All too often, I find that Top Management of Life Science firms believes that the best and most cost-effective strategy is to always do as little as possible. That top-level philosophy inevitably trickles down to middle management and brews a culture of noncompliance – spend your time on figuring out ways to avoid complying with FDA’s recommendations rather than efficient ways to implement Agency expectations.

In my nearly quarter-century in this industry, I have yet to see a single instance where this approach actually worked, but I have seen countless cases where it backfired in ways that management never dreamed of. In the March 2005 Gold Sheet (volume 39, number 3), no less a personality than David Elder, Director of Enforcement for FDA's Office of Regulatory Affairs, said it best:
“If we ask a question and the answers are so guarded that they are one-syllable answers, you are creating an impression. When you could clarify something, but choose not to under corporate policy or advice of counsel, you are creating an impression. I do not know if it is doing you any good, because you are extending the period of time we will be there...if we do not get the full answer that we are looking for, we are going to ask the question six different ways, and on different occasions.  The people that are proud of their operations...have nothing to hide.”
When FDA finds that a firm goes out of its way to avoid adopting best practices and Agency recommendations, that creates an impression. Impressions are formed by strategies, strategies are formed by culture, and culture is established by management’s attitude. If Top Management doesn’t understand that FDA has ways of punishing them that go far beyond anything taught in an MBA class, they may be dooming the very business objectives they are trying so hard to achieve.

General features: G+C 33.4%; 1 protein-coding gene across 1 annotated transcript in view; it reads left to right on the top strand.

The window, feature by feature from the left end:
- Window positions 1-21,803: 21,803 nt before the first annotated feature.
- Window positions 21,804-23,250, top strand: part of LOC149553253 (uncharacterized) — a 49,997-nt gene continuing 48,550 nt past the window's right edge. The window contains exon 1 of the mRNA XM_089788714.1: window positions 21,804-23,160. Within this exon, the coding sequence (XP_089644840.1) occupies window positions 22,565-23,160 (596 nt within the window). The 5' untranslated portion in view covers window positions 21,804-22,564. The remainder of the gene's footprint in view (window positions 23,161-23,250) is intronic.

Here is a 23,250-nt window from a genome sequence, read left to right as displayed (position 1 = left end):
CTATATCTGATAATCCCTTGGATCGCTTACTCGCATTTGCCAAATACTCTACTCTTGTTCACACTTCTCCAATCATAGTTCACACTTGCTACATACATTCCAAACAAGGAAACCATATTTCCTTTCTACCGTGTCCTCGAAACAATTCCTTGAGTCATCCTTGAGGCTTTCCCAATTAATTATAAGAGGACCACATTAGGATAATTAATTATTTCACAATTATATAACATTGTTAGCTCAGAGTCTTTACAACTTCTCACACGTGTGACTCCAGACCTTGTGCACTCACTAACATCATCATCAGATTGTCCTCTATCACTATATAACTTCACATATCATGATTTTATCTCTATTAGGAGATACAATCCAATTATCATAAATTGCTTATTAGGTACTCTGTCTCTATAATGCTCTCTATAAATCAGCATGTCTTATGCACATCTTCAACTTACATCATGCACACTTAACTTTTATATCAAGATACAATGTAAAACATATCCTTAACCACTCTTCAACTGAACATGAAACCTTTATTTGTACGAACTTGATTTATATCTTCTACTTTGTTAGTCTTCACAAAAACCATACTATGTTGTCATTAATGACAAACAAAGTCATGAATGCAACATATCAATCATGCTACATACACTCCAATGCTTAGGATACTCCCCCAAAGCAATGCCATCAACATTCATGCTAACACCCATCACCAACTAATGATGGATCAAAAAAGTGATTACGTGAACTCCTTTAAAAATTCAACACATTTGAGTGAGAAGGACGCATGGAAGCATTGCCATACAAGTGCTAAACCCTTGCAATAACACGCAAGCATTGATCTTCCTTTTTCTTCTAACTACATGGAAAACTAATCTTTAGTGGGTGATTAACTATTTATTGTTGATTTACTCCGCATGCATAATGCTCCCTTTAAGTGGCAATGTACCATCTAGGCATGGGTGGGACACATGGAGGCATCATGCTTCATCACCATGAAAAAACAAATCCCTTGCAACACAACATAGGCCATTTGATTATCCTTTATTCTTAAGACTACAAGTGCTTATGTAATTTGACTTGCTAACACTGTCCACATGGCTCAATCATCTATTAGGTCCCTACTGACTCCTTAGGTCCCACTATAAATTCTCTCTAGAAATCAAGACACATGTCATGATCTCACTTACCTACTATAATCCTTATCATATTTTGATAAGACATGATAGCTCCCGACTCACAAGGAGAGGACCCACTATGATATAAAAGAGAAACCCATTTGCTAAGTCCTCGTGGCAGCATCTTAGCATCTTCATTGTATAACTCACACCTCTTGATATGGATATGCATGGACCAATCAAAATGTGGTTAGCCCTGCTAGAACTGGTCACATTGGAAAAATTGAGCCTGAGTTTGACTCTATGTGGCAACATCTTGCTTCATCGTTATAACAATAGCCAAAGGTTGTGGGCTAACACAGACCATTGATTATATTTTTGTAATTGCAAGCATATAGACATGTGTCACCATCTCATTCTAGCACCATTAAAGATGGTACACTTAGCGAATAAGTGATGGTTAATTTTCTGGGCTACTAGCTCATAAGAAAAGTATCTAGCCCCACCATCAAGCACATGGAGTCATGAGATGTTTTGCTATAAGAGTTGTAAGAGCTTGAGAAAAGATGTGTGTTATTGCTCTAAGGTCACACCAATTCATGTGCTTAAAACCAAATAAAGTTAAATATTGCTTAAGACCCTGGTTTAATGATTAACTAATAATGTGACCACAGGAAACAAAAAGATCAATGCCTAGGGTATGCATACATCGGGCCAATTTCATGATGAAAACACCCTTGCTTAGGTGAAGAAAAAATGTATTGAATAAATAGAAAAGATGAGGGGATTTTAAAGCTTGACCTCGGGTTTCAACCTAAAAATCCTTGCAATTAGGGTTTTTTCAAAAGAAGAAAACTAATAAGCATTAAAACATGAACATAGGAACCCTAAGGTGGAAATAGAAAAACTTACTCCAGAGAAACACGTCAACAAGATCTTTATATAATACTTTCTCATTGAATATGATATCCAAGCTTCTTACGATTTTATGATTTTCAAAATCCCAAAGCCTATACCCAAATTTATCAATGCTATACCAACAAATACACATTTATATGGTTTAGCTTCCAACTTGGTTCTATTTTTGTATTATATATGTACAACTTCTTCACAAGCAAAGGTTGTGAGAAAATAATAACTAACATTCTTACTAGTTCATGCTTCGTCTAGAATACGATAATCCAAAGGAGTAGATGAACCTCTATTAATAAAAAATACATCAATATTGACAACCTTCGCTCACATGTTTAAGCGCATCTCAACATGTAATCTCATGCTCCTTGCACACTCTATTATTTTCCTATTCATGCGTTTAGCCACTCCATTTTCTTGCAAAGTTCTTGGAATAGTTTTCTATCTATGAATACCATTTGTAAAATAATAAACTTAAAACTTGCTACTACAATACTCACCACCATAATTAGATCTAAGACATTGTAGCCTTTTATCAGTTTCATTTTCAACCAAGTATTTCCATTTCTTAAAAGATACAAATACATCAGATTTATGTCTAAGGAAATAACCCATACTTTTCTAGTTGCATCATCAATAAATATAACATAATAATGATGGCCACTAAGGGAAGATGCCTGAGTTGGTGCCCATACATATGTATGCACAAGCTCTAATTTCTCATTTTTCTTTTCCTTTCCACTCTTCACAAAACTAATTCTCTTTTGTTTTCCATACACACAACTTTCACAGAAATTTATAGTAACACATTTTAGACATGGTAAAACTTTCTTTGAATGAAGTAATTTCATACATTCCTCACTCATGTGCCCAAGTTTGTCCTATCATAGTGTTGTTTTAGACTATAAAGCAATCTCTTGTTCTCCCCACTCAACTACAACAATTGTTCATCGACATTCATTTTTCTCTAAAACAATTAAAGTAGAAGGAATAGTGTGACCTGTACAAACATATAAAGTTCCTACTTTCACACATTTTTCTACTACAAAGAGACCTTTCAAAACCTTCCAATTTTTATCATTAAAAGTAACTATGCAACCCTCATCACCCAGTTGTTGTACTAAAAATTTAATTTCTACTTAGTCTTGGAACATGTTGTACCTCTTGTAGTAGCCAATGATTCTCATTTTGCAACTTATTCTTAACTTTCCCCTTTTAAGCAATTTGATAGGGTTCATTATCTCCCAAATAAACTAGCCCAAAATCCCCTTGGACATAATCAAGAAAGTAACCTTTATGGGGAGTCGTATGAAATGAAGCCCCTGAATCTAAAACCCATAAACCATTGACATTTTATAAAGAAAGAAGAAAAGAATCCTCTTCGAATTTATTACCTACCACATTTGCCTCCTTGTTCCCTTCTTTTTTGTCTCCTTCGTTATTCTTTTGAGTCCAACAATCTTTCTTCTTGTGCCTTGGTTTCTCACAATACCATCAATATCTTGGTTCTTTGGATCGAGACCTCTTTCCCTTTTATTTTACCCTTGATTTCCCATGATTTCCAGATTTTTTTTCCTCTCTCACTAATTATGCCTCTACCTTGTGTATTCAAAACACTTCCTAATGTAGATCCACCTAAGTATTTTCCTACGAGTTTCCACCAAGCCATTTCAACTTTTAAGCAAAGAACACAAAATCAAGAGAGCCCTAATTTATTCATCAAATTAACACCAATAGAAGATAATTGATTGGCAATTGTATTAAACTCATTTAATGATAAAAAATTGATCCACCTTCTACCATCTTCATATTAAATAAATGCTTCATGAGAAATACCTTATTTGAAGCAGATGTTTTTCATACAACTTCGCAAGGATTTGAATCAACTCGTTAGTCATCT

Monday, May 2, 2011

The Twelve Towers - A Project Management Novel: Excerpt 3 – The Project Management Plan

Written by Bruce Fieggen - V.P. of Project Management, QPharma

Below is the third excerpt from the Project Management novel Bruce Fieggen, QPharma’s V.P. of Project Management, is writing in his ‘spare time’. The novel tells the story of a Gwilym, a Project Manager, charged with building twelve towers scattered throughout King Arthur’s Britain. Gwilym’s assistant, Fred, also appears in this excerpt. This excerpt takes place in chapter two of the book, a year after the previous excerpts and after the first tower is completed. 

Readers, think about the various projects you are tasked with and see how you can use the tools shown in these blog posts to assist you in ‘building your towers’.

This third excerpt shows the beginning of the development of the third tool: The Project Management Plan.

The next morning, as they loaded their cart with their few possessions, the largest of which were the two scroll boxes, they were happy to see Fred ambling up the road, leading a laden pony. “Tha were serious last night, weren’t tha? Me ma said tha were just bein’ kind, and that I were a fool to believe tha.”

Gwilym clapped the man on his shoulder and told him to pack his goods in the wagon and tie the pony behind. “We’ll all be comfortable in the cart together.”

The three of them picked up the pallet, together with the sleeping babies inside and stowed it safely in the space left between the boxes. With a last look on the quiet village, they headed off on the eastern track to meet the Roman road.

The cart was not heavily laden so they made steady progress but the bumping threatened to wake the babies. Fred was getting more anxious and finally burst out, “Tha knows I’m t’better driver. Give me t’reins.” Taking these from Gwilym, he steered the cart around all the bumps in the road. They traveled away from the coast and through a country unspoiled by Saxon raids. While Bleddyn stared silently at all the new sights around him, Gwilym and Bleddyn discussed the new project.

“I’ll know more when I get on the site, but Sir Kay has given me a new charter that explains a lot. He likes these charters and gives them out to all the new builders.” Gwilym smiled at Fred who touched his nose significantly.

“That were a great idea of tha, gettin’ it all written down so none could argue. So what do this one say?” 

“Well, it’s curious. They want a watch-tower; I suppose it is one of a series of watchtowers leading from the north coast inland to warn of marauding Norsemen. But if it is just for passing on signals, why is it built to hold a garrison of men and to be defensible? There is a ferry there across the Ouse, so perhaps it needs to defend the ford? We’ll have to see when we arrive.”